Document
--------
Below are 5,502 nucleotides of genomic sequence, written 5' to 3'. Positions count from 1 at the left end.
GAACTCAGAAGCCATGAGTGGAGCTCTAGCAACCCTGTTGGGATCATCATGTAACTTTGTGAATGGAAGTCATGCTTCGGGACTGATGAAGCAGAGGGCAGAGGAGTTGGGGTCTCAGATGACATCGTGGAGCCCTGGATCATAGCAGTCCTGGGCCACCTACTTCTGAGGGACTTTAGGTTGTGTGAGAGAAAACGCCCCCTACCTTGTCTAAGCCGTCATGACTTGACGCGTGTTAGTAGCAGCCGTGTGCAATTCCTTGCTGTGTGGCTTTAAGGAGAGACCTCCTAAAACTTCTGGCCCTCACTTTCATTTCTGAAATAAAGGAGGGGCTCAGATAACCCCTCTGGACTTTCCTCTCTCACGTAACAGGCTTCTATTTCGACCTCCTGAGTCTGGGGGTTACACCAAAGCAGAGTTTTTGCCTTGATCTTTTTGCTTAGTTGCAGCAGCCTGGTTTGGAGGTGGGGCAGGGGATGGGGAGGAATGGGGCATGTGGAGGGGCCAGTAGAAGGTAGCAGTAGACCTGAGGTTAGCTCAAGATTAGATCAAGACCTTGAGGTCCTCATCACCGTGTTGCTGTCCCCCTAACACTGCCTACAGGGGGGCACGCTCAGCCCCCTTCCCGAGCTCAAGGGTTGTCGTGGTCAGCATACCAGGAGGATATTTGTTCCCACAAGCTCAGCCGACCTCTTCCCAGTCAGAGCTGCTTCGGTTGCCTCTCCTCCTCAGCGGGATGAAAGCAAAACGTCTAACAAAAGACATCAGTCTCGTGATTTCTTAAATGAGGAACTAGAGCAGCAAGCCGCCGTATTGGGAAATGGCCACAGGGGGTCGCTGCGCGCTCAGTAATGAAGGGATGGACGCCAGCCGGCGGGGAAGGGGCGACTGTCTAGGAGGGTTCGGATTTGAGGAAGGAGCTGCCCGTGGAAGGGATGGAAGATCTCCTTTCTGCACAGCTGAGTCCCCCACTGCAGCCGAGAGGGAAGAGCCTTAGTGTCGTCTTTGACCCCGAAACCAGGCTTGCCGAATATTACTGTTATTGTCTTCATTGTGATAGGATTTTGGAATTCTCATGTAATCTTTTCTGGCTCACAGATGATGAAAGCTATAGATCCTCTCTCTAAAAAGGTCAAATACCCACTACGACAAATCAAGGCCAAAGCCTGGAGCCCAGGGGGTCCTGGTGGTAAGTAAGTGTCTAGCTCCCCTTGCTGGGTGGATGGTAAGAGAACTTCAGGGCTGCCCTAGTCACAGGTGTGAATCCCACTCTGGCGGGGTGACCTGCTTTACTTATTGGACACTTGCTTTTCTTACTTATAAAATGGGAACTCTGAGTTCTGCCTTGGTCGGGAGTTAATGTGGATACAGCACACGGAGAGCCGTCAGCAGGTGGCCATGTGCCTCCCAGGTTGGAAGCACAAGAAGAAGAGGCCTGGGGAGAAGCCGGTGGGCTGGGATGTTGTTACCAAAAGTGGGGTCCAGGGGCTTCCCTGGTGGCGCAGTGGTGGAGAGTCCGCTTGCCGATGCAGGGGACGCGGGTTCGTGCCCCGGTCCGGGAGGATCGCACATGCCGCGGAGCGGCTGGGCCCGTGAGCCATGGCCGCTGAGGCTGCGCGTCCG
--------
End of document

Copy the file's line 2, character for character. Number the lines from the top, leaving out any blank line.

GAACTCAGAAGCCATGAGTGGAGCTCTAGCAACCCTGTTGGGATCATCATGTAACTTTGTGAATGGAAGTCATGCTTCGGGACTGATGAAGCAGAGGGCAGAGGAGTTGGGGTCTCAGATGACATCGTGGAGCCCTGGATCATAGCAGTCCTGGGCCACCTACTTCTGAGGGACTTTAGGTTGTGTGAGAGAAAACGCCCCCTACCTTGTCTAAGCCGTCATGACTTGACGCGTGTTAGTAGCAGCCGTGTGCAATTCCTTGCTGTGTGGCTTTAAGGAGAGACCTCCTAAAACTTCTGGCCCTCACTTTCATTTCTGAAATAAAGGAGGGGCTCAGATAACCCCTCTGGACTTTCCTCTCTCACGTAACAGGCTTCTATTTCGACCTCCTGAGTCTGGGGGTTACACCAAAGCAGAGTTTTTGCCTTGATCTTTTTGCTTAGTTGCAGCAGCCTGGTTTGGAGGTGGGGCAGGGGATGGGGAGGAATGGGGCATGTGGAGGGGCCAGTAGAAGGTAGCAGTAGACCTGAGGTTAGCTCAAGATTAGATCAAGACCTTGAGGTCCTCATCACCGTGTTGCTGTCCCCCTAACACTGCCTACAGGGGGGCACGCTCAGCCCCCTTCCCGAGCTCAAGGGTTGTCGTGGTCAGCATACCAGGAGGATATTTGTTCCCACAAGCTCAGCCGACCTCTTCCCAGTCAGAGCTGCTTCGGTTGCCTCTCCTCCTCAGCGGGATGAAAGCAAAACGTCTAACAAAAGACATCAGTCTCGTGATTTCTTAAATGAGGAACTAGAGCAGCAAGCCGCCGTATTGGGAAATGGCCACAGGGGGTCGCTGCGCGCTCAGTAATGAAGGGATGGACGCCAGCCGGCGGGGAAGGGGCGACTGTCTAGGAGGGTTCGGATTTGAGGAAGGAGCTGCCCGTGGAAGGGATGGAAGATCTCCTTTCTGCACAGCTGAGTCCCCCACTGCAGCCGAGAGGGAAGAGCCTTAGTGTCGTCTTTGACCCCGAAACCAGGCTTGCCGAATATTACTGTTATTGTCTTCATTGTGATAGGATTTTGGAATTCTCATGTAATCTTTTCTGGCTCACAGATGATGAAAGCTATAGATCCTCTCTCTAAAAAGGTCAAATACCCACTACGACAAATCAAGGCCAAAGCCTGGAGCCCAGGGGGTCCTGGTGGTAAGTAAGTGTCTAGCTCCCCTTGCTGGGTGGATGGTAAGAGAACTTCAGGGCTGCCCTAGTCACAGGTGTGAATCCCACTCTGGCGGGGTGACCTGCTTTACTTATTGGACACTTGCTTTTCTTACTTATAAAATGGGAACTCTGAGTTCTGCCTTGGTCGGGAGTTAATGTGGATACAGCACACGGAGAGCCGTCAGCAGGTGGCCATGTGCCTCCCAGGTTGGAAGCACAAGAAGAAGAGGCCTGGGGAGAAGCCGGTGGGCTGGGATGTTGTTACCAAAAGTGGGGTCCAGGGGCTTCCCTGGTGGCGCAGTGGTGGAGAGTCCGCTTGCCGATGCAGGGGACGCGGGTTCGTGCCCCGGTCCGGGAGGATCGCACATGCCGCGGAGCGGCTGGGCCCGTGAGCCATGGCCGCTGAGGCTGCGCGTCCG